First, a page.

Washington Post on April 1, 2013
by Michelle Andrews
As landmark dates approach in the health-care overhaul, readers are trying to figure out how the new insurance exchanges will work. Some recent questions:
After the exchanges go live in 2014, will consumers still be able to buy individual health insurance directly from carriers, without going through those state-based marketplaces? I fear the rules of the plans operating within the exchange will make the premiums unnecessarily high for younger, healthy people.
Consumers will be able to buy individual health insurance next year either through the state insurance exchanges or on the private market. Regardless of where they buy a plan, however, all new individual policies will have to meet certain standards related to coverage and cost.
Under the law, premiums for older people cannot be more than three times higher than those for younger ones. Currently, the gap between how much younger, typically healthier people pay for coverage and how much older people pay is larger than that, leading some experts to predict that younger people’s rates will skyrocket next year.
An analysis published last month by the Urban Institute suggests that will not happen. Although premiums will be higher for many young people under the new rules, this increase will have very little impact on their out-of-pocket costs, the study found. The reason: The vast majority of young people will be eligible for subsidized coverage — through the exchanges, Medicaid or their parents’ health plans. On the health insurance exchanges, premium subsidies will be available to people with incomes up to 400 percent of the federal poverty level — $45,960 for an individual in 2013.
“If you’re young, you do want to go on the exchanges because you’ll qualify for subsidies,” says Jen Mishory of Young Invincibles, an advocacy group.
In addition to enrolling in regular plans, people up to age 30 will have the option of using the exchanges to buy less expensive, high-deductible policies that protect primarily against catastrophic events. Although these policies might require large out-of-pocket payments by members — the deductible probably will be more than $6,000, for starters — they will be required to cover preventive care without any co-pay or cost sharing, and three primary-care visits will be covered even if the deductible has not been met.
If employers stop providing coverage and employees have to purchase individual policies on or off the exchanges, do the employees lose the option to make pre-tax contributions to their health savings accounts?
You’ll be able to make pre-tax contributions as long as you buy a policy that meets federal standards for plans that can be linked to health savings accounts.
This means a high-deductible policy. In 2013, HSA-qualified plans must have a deductible of at least $1,250 for individual coverage and $2,500 for a family plan, among other requirements.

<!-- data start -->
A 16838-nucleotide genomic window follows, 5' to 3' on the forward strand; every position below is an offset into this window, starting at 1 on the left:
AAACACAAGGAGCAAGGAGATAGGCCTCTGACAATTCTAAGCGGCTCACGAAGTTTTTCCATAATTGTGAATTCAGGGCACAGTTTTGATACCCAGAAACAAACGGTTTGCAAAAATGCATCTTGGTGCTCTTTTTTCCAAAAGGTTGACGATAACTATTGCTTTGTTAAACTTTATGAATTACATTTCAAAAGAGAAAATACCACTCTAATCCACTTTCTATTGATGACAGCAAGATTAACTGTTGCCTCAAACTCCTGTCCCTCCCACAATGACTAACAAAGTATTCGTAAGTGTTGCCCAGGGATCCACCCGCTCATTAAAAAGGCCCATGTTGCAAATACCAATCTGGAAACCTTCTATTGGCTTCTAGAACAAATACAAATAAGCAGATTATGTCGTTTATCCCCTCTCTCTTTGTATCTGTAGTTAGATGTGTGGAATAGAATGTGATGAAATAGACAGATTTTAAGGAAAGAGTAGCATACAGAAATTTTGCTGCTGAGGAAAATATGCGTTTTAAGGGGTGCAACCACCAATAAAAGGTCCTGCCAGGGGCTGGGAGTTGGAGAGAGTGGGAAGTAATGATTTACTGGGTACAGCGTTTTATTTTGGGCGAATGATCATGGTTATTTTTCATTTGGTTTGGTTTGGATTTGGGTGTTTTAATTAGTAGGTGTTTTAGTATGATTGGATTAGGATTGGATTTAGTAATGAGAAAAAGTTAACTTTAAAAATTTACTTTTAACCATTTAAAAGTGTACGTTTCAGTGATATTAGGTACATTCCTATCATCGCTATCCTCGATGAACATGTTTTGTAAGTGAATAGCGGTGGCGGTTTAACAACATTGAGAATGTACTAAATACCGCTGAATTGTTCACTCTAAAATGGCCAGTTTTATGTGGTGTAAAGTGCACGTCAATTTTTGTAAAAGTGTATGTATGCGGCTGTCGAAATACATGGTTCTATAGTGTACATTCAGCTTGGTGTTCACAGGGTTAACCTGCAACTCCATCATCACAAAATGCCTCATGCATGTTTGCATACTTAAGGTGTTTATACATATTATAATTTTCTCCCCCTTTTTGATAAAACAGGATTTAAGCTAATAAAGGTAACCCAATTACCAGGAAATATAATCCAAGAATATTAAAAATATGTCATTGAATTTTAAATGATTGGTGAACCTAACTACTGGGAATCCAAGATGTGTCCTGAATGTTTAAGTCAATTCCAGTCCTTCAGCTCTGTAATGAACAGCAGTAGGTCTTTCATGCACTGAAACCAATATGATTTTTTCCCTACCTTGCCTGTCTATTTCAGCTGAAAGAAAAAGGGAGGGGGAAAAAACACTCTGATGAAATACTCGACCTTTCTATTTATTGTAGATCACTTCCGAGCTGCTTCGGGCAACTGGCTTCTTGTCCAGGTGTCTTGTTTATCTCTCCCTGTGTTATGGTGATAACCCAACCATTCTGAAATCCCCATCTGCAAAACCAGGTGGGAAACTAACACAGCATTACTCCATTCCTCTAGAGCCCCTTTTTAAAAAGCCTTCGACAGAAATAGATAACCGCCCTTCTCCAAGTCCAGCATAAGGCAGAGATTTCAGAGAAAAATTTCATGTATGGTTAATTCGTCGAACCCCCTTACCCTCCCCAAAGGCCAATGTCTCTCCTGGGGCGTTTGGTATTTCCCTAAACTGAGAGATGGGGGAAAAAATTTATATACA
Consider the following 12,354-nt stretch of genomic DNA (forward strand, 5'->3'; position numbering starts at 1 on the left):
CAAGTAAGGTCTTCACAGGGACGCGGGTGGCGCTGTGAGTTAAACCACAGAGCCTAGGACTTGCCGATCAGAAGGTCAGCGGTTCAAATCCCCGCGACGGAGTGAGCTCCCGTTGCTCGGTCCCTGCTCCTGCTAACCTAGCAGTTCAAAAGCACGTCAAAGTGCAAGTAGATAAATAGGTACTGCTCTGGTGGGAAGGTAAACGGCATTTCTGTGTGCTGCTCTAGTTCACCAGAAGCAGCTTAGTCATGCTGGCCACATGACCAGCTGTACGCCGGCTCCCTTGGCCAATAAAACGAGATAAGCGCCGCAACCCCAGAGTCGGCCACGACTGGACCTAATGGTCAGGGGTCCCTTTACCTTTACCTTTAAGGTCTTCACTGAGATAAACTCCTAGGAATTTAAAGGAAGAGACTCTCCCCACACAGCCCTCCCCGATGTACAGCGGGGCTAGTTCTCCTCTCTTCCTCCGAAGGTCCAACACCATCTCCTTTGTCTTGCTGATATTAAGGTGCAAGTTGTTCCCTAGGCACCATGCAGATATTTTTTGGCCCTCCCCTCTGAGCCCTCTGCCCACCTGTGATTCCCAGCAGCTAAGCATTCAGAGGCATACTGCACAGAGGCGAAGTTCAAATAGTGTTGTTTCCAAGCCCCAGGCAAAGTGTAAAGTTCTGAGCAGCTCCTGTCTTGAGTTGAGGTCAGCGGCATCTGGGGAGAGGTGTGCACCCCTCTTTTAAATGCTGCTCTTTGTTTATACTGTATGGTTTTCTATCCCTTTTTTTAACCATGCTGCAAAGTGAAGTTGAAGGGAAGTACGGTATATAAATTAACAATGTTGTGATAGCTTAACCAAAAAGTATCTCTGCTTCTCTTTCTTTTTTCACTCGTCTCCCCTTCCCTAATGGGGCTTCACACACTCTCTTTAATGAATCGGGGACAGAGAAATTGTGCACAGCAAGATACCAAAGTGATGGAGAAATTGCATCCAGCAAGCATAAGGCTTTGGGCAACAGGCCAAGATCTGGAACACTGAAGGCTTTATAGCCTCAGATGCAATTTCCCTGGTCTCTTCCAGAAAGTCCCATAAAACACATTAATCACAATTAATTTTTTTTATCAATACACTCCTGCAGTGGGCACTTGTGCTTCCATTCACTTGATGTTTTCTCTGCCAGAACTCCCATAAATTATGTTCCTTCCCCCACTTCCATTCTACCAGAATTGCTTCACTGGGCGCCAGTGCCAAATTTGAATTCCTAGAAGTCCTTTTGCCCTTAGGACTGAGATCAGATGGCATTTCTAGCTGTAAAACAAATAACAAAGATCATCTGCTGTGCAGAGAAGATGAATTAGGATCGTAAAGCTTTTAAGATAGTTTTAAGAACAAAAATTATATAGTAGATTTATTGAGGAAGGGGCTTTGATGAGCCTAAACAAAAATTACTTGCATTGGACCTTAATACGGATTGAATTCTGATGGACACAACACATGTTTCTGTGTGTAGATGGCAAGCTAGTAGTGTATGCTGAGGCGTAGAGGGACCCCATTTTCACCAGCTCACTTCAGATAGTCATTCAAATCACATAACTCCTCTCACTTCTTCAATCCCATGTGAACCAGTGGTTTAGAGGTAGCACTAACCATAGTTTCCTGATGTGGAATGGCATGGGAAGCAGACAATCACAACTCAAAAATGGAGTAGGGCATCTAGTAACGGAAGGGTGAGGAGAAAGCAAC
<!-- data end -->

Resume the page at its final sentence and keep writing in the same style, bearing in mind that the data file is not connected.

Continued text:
The amount that individuals and their employers can contribute to the accounts is limited to $3,250 and $6,450 for individual and family coverage, respectively. (The Internal Revenue Service makes cost-of-living adjustments to these and other limits annually.) Even if your employer no longer offers health insurance in 2014, any money in the HSA is yours to use for medical expenses.
Some of the policies offered on the exchanges may qualify as HSA plans, says Carrie McLean of eHealthInsurance.com, an online vendor. But it’s too soon to know whether carriers will offer such plans or the exchanges will choose to carry them, she says.
In 2014, can someone who works for a company drop his coverage and buy it through a state exchange instead?
Next year, most people will be able to choose to buy a health plan on the exchange. Individuals whose income is less than 400 percent of the federal poverty level may be eligible for a subsidy. This can make buying a policy on the exchange an attractive option.
But even if you meet the income requirements, you won’t be eligible for a subsidized exchange plan unless your job-based coverage is considered unaffordable (because premiums for individual coverage cost more than 9.5 percent of the individual’s income) or inadequate (because the plan covers less than 60 percent of allowed medical expenses).
What’s to stop people from just paying the individual mandate penalty and buying coverage when they need it, since insurers won’t be able to turn them down because of a preexisting condition?
If you drop coverage altogether, the penalty in 2014 will be either $95 or 1 percent of your taxable income, whichever is greater. To discourage people from waiting to buy insurance until they’re sick, there will be an open enrollment period for buying coverage on the exchanges from October 2013 through March 2014. If you don’t sign up during that time and you subsequently get sick, you won’t be able to sign up until the next year in most cases.
This column is produced through a collaboration between The Post and Kaiser Health News. KHN, an editorially independent news service, is a program of the Kaiser Family Foundation, a nonpartisan health-care-policy organization that is not affiliated with Kaiser Permanente. E-mail: firstname.lastname@example.org.